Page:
Traveljunkieindonesia.com – Travel like a ciu maker at Bekonang village, Sukoharjo district, not far from Solo in Central Java Province.
At the entrance to the village, a rusty, official-looking sign says that this is a home-industry alcohol-producing village. And, the distillers in Bekonang say that their ancestors were making ciu since before the Dutch came there.
After the Diponegoro War, Bekonang was then already a famous producer of ciu.
Ciu (local spirit) also called arjo (for arak Jowo, or Javanese arak) for drinking; is a traditional wine to be gently sipped like sherry; it’s subtle, gentle flavor gives little warning of the warm-hearted kick that follows.
Made from black cane molasses (tetes), yeast, and water. They produce 90-percent alcohol for sale to the pharmaceutical industry, the kretek cigarette industry, and to pharmacies and hospitals.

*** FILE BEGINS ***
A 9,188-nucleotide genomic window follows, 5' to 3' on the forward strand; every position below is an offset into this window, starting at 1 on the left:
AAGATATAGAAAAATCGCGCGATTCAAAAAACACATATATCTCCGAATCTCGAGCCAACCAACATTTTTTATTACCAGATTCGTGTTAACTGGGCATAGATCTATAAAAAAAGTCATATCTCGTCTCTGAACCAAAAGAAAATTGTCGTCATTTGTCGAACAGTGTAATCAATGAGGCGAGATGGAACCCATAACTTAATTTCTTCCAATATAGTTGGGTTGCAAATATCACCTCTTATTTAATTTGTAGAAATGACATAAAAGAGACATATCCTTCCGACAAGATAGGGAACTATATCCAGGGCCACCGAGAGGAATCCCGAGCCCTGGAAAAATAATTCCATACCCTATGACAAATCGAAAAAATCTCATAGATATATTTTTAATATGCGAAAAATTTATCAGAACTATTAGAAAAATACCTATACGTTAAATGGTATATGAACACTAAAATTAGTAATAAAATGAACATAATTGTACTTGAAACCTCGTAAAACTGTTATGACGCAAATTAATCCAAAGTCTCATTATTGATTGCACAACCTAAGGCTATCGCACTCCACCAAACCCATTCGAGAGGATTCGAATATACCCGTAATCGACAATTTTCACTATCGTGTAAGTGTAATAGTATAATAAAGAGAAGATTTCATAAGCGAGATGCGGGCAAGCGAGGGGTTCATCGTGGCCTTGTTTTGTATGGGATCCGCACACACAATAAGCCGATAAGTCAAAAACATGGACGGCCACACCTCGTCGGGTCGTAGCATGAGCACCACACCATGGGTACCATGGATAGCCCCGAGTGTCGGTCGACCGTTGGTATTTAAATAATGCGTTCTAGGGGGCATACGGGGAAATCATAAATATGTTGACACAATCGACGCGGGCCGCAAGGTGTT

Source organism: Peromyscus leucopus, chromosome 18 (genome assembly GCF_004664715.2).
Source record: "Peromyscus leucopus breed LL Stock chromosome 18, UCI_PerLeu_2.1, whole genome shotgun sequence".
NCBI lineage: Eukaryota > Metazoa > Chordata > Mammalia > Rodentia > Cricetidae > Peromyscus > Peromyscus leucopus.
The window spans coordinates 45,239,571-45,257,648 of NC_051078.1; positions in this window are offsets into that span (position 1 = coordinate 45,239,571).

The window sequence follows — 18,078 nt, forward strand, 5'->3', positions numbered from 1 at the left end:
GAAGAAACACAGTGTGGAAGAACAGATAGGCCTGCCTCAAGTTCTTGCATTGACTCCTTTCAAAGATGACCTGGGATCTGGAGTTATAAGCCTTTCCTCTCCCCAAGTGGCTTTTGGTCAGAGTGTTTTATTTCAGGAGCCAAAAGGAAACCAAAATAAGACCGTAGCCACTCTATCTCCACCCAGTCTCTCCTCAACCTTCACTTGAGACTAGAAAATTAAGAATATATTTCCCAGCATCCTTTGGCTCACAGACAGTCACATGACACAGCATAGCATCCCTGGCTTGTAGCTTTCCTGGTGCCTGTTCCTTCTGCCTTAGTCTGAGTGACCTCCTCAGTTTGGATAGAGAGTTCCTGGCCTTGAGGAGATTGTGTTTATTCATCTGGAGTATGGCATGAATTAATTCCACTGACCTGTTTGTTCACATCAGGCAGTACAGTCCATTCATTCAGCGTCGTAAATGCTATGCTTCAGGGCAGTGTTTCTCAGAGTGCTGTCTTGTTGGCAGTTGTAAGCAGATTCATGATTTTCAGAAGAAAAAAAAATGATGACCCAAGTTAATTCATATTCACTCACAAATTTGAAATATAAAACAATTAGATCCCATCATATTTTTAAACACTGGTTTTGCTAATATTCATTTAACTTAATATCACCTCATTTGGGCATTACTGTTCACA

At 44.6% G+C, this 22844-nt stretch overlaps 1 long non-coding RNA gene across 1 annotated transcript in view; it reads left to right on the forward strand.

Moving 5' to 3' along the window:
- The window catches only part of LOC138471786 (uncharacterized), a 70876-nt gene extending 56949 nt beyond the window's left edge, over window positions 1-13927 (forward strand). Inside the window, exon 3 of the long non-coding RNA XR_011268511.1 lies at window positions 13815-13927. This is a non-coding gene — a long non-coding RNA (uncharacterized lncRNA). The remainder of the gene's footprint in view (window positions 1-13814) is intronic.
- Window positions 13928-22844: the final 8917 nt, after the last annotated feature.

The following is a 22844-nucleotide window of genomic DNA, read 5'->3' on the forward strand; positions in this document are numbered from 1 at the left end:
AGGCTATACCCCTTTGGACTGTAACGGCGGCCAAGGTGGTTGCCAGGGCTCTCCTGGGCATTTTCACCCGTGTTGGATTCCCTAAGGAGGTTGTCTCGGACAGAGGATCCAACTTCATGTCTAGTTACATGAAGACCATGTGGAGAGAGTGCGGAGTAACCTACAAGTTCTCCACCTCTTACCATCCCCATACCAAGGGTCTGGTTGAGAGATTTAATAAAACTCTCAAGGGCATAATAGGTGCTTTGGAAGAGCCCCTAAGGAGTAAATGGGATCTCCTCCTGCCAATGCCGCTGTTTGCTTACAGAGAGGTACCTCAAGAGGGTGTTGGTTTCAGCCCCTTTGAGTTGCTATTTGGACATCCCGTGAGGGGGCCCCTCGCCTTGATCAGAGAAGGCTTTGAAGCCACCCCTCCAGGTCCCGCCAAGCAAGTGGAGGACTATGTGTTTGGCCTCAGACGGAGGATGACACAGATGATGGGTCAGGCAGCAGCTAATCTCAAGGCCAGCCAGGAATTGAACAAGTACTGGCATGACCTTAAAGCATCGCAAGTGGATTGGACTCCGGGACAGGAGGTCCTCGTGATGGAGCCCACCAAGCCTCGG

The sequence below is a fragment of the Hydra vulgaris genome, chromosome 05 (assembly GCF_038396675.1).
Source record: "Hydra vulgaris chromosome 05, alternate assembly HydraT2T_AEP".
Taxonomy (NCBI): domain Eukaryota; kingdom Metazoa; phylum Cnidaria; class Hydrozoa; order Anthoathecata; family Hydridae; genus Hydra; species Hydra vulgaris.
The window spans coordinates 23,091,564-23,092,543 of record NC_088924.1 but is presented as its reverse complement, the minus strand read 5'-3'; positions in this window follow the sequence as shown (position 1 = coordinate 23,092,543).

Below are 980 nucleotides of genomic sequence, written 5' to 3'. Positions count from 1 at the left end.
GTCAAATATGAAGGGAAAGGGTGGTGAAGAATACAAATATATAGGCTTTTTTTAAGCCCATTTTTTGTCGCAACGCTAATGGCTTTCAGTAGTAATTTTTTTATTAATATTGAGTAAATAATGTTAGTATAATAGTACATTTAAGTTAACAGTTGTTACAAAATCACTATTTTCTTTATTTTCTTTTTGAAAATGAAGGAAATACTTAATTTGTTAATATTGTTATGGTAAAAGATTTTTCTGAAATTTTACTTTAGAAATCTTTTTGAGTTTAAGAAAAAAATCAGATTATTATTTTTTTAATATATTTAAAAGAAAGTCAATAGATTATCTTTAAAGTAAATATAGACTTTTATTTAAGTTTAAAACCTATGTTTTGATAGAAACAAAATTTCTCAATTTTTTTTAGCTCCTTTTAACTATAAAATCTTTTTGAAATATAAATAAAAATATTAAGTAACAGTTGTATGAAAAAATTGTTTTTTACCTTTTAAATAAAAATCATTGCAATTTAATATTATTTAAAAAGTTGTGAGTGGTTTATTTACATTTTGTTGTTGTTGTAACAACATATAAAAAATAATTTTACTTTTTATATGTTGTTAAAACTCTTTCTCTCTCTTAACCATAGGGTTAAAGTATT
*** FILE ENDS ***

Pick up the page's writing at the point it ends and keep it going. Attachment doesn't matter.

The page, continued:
In 1981, the government acknowledged and legalized Bekonang as a center of alcohol production. To make industrial-strength alcohol using traditional methods, firstly they must make ciu, which is the result of the first distillation process.
After two more distillations the ciu is transformed to industrial-grade alcohol, which is sold legally with assistance from the local village cooperative.
Like Arak Bali, Travel Junkie Indonesia think the palatable Bekonang ciu of the old days could become a viable product.
From local brand to global brand, new markets interested in the diversity of cultures appear.
Surely there is a business opportunity in modern factory, branding, and marketing.
Across the archipelago there are many local drinks made from various fruits, vegetables and plants e.g Balok, Sagero, Sopi, Cap Tikus and many others. Their have own special unique flavor.
Caution to try them because of several healthy issues. Good quality make it not to forget to bring as souvenirs. My pleasure to taste all of this dangerous delicious local drink. What about you?
Happy Sustainable Travels!
Follow us on Twitter @TravelJunkieID & like us on Facebook.